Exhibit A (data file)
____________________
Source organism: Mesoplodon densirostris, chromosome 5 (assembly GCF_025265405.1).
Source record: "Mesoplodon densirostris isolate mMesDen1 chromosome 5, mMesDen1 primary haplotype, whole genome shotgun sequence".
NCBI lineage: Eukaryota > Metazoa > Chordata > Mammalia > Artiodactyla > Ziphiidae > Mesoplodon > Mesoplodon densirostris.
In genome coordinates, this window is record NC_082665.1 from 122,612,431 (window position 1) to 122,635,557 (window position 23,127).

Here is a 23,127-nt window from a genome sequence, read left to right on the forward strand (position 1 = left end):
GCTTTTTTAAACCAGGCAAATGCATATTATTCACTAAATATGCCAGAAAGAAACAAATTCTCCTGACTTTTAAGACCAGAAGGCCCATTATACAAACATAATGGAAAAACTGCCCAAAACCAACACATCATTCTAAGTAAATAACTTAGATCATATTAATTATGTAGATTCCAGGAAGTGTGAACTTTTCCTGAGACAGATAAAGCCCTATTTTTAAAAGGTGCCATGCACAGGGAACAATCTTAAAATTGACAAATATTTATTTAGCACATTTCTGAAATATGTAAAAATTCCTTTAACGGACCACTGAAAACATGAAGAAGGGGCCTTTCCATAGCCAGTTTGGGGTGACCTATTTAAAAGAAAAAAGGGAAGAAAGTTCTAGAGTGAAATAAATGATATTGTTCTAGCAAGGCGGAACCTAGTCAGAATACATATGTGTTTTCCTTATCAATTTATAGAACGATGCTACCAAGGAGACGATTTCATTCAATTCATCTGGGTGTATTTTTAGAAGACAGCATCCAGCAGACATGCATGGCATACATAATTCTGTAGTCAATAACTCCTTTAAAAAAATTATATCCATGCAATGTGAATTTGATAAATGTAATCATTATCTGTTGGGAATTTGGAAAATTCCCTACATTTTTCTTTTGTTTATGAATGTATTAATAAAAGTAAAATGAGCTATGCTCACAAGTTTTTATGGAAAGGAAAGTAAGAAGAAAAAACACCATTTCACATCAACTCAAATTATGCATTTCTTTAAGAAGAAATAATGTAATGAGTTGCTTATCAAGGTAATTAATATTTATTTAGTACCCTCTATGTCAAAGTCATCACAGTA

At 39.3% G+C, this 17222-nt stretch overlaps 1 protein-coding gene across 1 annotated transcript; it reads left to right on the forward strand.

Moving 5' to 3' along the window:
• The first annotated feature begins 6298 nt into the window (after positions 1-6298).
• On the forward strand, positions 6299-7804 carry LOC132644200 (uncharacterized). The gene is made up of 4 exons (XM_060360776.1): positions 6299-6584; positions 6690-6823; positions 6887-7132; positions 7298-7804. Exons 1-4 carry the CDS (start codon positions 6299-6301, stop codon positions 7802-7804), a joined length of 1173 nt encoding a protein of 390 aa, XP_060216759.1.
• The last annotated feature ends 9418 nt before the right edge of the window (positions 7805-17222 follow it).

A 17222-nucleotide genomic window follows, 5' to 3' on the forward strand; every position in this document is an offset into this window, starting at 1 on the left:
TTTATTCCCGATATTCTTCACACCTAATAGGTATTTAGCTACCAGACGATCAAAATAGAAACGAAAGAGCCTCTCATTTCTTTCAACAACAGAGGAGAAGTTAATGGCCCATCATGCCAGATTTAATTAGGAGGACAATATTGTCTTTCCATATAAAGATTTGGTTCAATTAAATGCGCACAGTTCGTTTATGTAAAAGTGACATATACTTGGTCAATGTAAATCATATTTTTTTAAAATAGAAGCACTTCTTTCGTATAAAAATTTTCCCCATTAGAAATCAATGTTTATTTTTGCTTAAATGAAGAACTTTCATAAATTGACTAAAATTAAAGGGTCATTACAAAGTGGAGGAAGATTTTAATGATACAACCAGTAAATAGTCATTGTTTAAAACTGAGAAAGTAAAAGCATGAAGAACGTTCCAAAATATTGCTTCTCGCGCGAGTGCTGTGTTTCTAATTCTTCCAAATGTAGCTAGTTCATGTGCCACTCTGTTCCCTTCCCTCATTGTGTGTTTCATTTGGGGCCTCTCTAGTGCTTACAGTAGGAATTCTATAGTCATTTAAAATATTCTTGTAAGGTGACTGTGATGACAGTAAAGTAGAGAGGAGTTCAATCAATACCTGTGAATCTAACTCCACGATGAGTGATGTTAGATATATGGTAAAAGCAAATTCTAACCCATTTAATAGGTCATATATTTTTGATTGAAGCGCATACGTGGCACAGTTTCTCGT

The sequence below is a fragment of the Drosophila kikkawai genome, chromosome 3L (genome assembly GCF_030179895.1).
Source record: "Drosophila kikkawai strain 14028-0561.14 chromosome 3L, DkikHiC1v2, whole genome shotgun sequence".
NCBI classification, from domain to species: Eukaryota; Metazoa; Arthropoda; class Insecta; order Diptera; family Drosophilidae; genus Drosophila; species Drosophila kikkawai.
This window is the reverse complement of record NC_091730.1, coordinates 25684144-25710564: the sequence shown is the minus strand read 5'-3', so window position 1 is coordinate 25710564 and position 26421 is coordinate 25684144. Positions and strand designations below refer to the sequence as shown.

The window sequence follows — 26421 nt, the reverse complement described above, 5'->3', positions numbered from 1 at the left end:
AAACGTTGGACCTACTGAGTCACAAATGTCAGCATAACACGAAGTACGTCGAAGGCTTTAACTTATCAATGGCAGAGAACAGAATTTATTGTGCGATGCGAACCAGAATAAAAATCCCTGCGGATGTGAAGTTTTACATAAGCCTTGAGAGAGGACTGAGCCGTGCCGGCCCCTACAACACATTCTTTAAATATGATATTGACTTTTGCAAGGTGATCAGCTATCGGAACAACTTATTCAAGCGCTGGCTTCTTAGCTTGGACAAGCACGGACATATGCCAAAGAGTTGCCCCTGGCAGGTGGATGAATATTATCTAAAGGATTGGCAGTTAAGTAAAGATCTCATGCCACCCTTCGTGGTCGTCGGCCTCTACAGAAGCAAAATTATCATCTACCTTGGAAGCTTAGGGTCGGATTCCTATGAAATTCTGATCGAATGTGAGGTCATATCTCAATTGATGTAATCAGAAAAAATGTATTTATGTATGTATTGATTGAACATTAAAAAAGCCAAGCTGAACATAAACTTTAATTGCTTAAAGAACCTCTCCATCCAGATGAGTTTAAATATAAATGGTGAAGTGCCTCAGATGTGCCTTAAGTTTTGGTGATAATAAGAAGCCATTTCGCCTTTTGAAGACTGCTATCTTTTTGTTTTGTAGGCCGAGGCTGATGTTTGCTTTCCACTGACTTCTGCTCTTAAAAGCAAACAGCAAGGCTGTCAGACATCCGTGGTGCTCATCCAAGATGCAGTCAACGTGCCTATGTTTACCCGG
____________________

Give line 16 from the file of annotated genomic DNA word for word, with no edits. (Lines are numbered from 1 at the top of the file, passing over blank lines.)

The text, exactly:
NCBI classification, from domain to species: Eukaryota; Metazoa; Arthropoda; class Insecta; order Diptera; family Drosophilidae; genus Drosophila; species Drosophila kikkawai.